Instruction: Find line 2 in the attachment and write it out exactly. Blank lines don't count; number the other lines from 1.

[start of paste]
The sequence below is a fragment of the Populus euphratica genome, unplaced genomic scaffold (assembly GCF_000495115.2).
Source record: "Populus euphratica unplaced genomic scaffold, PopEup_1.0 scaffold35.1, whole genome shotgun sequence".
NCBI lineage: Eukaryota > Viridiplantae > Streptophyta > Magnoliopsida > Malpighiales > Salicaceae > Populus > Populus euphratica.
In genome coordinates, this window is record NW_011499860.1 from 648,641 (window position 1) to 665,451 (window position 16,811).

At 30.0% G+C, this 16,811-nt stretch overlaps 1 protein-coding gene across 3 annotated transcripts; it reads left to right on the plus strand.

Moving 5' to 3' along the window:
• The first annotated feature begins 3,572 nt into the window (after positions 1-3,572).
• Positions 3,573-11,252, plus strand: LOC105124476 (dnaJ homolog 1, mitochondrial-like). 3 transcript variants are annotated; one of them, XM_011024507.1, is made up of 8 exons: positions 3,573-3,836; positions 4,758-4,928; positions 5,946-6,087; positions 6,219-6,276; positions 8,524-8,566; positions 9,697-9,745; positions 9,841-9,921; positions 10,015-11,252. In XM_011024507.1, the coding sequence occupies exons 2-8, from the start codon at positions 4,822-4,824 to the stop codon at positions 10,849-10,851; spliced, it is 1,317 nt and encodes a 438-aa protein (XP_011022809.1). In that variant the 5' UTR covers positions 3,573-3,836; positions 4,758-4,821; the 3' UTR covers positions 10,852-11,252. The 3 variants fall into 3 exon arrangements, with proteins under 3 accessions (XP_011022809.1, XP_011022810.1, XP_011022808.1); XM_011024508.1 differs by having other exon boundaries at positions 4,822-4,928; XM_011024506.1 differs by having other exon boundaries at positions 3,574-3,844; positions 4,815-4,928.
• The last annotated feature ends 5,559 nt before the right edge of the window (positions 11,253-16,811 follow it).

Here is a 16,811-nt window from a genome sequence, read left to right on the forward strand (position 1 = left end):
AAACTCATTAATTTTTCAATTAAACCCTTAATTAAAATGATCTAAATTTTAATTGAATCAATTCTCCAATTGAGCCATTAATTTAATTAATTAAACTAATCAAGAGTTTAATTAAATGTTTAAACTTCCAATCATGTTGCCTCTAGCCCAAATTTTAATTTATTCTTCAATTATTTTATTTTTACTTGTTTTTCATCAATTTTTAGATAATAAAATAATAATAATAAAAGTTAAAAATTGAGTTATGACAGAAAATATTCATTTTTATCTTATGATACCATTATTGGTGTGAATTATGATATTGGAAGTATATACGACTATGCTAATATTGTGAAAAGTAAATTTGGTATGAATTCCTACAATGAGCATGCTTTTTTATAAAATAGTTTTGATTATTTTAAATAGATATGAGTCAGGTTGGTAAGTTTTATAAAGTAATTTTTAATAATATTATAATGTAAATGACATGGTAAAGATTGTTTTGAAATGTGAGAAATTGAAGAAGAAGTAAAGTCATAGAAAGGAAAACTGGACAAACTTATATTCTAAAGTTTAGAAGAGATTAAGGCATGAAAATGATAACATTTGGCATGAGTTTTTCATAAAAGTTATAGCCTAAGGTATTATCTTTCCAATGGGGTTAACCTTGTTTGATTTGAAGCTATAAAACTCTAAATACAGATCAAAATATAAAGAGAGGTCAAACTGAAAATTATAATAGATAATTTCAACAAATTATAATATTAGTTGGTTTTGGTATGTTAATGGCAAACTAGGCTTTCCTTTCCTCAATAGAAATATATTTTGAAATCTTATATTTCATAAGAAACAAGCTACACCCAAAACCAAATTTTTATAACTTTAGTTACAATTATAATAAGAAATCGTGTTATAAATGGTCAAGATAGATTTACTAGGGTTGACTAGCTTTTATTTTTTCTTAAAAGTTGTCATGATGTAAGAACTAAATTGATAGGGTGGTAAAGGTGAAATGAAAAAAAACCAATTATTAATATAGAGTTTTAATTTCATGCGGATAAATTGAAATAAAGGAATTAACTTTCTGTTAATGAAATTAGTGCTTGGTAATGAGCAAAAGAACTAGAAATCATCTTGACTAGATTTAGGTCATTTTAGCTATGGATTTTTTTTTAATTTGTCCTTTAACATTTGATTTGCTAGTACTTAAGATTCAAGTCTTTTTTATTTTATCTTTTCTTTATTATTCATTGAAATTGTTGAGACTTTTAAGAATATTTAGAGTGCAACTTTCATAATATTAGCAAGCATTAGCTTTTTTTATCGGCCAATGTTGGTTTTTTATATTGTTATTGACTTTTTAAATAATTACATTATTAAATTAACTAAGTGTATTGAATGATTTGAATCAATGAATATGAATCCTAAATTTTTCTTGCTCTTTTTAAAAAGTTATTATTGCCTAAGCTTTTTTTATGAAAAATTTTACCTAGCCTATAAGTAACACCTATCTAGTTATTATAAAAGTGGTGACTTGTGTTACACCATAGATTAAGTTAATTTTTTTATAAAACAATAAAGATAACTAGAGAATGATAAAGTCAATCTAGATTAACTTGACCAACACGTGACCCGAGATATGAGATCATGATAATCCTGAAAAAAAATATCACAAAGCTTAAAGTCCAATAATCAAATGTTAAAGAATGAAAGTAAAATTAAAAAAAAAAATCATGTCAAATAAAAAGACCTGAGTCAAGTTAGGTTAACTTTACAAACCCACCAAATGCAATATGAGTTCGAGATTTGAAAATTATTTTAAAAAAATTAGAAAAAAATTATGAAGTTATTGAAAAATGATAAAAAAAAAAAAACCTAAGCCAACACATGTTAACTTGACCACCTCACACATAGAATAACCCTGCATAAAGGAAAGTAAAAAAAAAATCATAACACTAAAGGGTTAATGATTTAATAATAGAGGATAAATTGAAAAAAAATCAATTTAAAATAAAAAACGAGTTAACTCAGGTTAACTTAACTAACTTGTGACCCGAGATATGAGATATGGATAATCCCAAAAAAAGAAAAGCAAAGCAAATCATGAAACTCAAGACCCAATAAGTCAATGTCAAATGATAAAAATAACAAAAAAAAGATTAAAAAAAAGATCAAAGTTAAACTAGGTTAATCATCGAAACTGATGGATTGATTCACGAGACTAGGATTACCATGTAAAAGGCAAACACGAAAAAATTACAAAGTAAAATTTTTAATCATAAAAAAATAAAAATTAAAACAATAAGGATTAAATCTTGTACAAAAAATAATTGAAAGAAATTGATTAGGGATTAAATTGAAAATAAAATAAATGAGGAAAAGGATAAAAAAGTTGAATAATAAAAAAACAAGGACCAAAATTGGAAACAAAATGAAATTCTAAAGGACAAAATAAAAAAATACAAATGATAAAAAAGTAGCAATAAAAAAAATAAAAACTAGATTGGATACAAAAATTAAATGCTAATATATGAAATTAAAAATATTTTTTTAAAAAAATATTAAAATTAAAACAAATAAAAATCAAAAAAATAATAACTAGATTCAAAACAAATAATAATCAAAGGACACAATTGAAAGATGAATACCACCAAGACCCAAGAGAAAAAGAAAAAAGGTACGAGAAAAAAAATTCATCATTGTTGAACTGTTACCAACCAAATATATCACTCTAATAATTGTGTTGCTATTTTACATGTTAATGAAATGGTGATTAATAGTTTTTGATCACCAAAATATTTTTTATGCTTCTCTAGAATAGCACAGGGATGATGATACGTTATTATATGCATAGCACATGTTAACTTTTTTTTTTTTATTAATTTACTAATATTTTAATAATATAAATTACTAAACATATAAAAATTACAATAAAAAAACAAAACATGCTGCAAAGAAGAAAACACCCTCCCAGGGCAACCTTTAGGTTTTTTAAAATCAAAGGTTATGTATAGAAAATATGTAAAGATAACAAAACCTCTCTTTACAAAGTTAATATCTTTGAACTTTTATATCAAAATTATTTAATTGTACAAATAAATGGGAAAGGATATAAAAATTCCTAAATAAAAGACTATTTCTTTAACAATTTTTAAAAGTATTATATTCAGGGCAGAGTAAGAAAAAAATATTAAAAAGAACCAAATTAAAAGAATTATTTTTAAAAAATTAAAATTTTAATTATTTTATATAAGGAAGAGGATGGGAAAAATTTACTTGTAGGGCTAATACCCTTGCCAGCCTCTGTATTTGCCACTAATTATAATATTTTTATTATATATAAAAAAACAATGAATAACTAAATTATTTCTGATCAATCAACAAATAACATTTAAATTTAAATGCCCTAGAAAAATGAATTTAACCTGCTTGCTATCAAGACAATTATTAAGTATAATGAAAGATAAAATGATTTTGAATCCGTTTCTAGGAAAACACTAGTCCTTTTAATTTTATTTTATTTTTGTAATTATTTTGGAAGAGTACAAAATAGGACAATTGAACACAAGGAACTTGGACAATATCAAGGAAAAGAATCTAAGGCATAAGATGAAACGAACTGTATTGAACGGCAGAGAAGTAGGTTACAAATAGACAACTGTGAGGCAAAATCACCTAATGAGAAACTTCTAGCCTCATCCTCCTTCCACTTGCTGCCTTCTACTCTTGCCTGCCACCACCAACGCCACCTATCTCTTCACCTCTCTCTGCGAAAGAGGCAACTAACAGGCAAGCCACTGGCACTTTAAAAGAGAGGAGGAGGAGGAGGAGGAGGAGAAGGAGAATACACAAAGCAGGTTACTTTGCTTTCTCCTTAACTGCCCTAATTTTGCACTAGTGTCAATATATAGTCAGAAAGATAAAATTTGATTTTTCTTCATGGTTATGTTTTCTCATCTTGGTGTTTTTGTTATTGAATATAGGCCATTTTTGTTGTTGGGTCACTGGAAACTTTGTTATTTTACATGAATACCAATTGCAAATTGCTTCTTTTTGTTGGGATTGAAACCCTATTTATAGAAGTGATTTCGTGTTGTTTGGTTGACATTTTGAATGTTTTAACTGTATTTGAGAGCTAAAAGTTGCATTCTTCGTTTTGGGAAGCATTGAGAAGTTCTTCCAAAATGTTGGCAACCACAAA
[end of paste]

Source record: "Populus euphratica unplaced genomic scaffold, PopEup_1.0 scaffold35.1, whole genome shotgun sequence".